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Graphite Anodes For Lithium-Ion Batteries

Alexandra Perebikovsky/UC IRVINE Anode PHOTO1.png
Lithium-ion batteries are made from a variety of materials. The anode is made from carbon graphite, which can store and release lithium ions during charging and discharging.
Graphite is the most common material used for the anode of lithium-ion batteries. Here’s why.

Lithium-ion batteries are made up of a variety of components. There is a positive electrode (cathode) that is usually made up of a metal oxide. There is a negative electrode (anode) that is typically a form of carbon graphite material. Between the electrodes is a liquid organic solvent electrolyte that allows the transfer of ions, and an ion-permeable plastic separator. Charge collectors (usually thin sheets of aluminum) back the cathode and anode to aid in the flow of electrons. The entire cell is made up of a long strip that is rolled up into a cylinder (jelly roll) or placed in a flexible plastic pouch or rigid plastic box-like structure.

Anodes

Let’s consider the anode. The graphite material of the anode is placed in sheets or layers and reversibly allows the placement of lithium ions into (intercalation) or out of (deintercalation) during charging and discharging, respectively. Anode materials must allow fast diffusion of lithium ions into the structure, high ionic and electron conductivity, minimal structural changes (expansion and contraction) during charging and discharging, a high capacity for lithium ions, and an ability to form and maintain a stable Solid Electrolyte Interface (SEI) during the charge and discharge cycling.

Although we call them lithium-ion batteries, lithium makes up only about 2% of the total volume of the battery cell. There is as much as 10-20 times as much graphite in a lithium-ion battery. The anode is made up of powdered graphite that is spread, along with a binder, on a thin aluminum charge collector. The anode is manufactured separately from the rest of the lithium-ion cell.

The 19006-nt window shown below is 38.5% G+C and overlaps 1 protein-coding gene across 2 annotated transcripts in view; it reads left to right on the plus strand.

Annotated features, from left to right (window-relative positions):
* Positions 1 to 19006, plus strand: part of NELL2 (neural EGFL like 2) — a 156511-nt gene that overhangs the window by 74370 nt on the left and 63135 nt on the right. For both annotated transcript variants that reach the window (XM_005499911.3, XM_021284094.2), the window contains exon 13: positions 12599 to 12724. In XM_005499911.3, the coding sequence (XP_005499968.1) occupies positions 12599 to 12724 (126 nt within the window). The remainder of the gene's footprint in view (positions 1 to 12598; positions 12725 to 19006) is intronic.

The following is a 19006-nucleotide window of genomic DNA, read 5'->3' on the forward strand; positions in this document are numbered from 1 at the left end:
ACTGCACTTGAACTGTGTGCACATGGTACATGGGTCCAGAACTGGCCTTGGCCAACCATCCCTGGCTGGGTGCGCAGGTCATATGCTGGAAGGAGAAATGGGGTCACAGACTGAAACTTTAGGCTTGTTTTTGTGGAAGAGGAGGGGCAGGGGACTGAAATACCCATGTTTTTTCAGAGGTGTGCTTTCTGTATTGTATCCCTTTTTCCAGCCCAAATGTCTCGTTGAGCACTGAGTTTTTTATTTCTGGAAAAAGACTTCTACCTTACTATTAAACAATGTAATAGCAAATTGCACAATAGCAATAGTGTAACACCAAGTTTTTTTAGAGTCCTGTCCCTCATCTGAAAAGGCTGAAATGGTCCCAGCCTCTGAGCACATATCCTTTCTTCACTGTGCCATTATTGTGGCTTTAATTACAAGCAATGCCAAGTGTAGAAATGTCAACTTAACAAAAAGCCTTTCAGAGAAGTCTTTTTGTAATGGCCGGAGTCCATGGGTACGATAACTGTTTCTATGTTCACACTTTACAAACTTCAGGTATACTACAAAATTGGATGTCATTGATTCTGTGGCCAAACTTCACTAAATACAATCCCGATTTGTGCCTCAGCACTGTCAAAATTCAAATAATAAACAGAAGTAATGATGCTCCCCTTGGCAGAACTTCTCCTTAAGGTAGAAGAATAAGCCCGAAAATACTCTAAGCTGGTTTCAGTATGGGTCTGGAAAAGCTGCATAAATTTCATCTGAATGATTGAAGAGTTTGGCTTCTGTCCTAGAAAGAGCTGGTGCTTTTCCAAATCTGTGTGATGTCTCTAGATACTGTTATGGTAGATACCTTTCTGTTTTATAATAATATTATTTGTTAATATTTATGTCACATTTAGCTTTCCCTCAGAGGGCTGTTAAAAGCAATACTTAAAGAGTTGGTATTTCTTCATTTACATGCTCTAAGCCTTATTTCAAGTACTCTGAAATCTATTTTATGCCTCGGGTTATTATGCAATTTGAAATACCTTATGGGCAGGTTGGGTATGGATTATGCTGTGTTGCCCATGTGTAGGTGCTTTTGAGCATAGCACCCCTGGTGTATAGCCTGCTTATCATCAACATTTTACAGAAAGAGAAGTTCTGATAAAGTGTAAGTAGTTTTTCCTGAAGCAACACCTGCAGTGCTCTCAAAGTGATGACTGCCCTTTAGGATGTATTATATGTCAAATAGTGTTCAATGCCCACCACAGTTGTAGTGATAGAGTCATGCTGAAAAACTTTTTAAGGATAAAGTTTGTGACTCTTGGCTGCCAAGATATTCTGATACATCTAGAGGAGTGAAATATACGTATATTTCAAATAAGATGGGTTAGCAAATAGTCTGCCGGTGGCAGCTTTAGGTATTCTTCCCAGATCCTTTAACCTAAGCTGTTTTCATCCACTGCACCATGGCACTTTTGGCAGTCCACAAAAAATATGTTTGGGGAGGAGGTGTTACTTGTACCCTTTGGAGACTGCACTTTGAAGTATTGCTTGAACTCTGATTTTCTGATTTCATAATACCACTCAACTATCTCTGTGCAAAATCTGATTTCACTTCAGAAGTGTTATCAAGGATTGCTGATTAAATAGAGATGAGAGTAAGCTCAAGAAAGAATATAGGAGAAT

Michael Perkins/PNNLAnode PHOTO2.jpg

Silicon microspheres have extraordinary mechanical strength due to the addition of carbon nanotubes which make the spheres resemble balls of yarn. In this representation, the image on the left illustrates a close-up of a portion of a microsphere made of silicon nanoparticles deposited on carbon nanotubes.

From China

The anode material begins as flake graphite, a naturally produced form of carbon. About 20% of the global mining of flake graphite feedstock undergoes intense physical milling and chemical purification to produce uncoated spherical graphite. Most of the mining of flake graphite takes place in China, scattered across the country, with several small scale mines feeding into larger processing plants.

Battery anodes require silicon oxide coated spherical graphite at over 99.9% purity and, at present, 100% of natural spherical graphite is produced in China. Synthetic or artificial graphite can also be used in anodes and when that is added into the mix, China and Japan together sell more than 95% of the total global anode materials.

In 2019, the world’s top five anode material producers were Shenzhen BTR, Jiangxi Zichen, Ningbo Shanshan, Guangdong Kaijin, and Hitachi Chemical, with a combined 69.65% share in the global market. The top 5 players in the synthetic graphite market include Shanshan Technology, Shenzhen Sinuo Industrial Development Co. Ltd, BTR New Energy Materials Inc., Jiangxi Zichen Technology Co. Ltd, and Hitachi Chemical Co. Ltd., and account for 75% of the market.

Silicon Alternative

Some alternatives are under consideration for the graphite used in lithium-ion battery anodes. Silicon as used in computer chips and electronics devices is getting a lot of attention. Potentially, silicon can hold 10 times the electrical charge per gram when compared to graphite, resulting in a battery with a much higher capacity and charge density. But the problem is when lithium ions enter the silicon structure, it expands greatly, and the volumetric changes can create cracking and disconnection of the silicon from its electron charge collector after just a few charge and discharge cycles. Silicon also can form a highly resistive SEI, reducing its ability to transfer ions. A variety of efforts are underway using stress relief through silicon nanostructures or the addition of carbon nanotubes, but nothing is ready for widespread commercial application at the moment.

Kevin Clemens is an engineering consultant who has worked on automotive and environmental projects for more than 40 years.

TAGS: Lithium Ion
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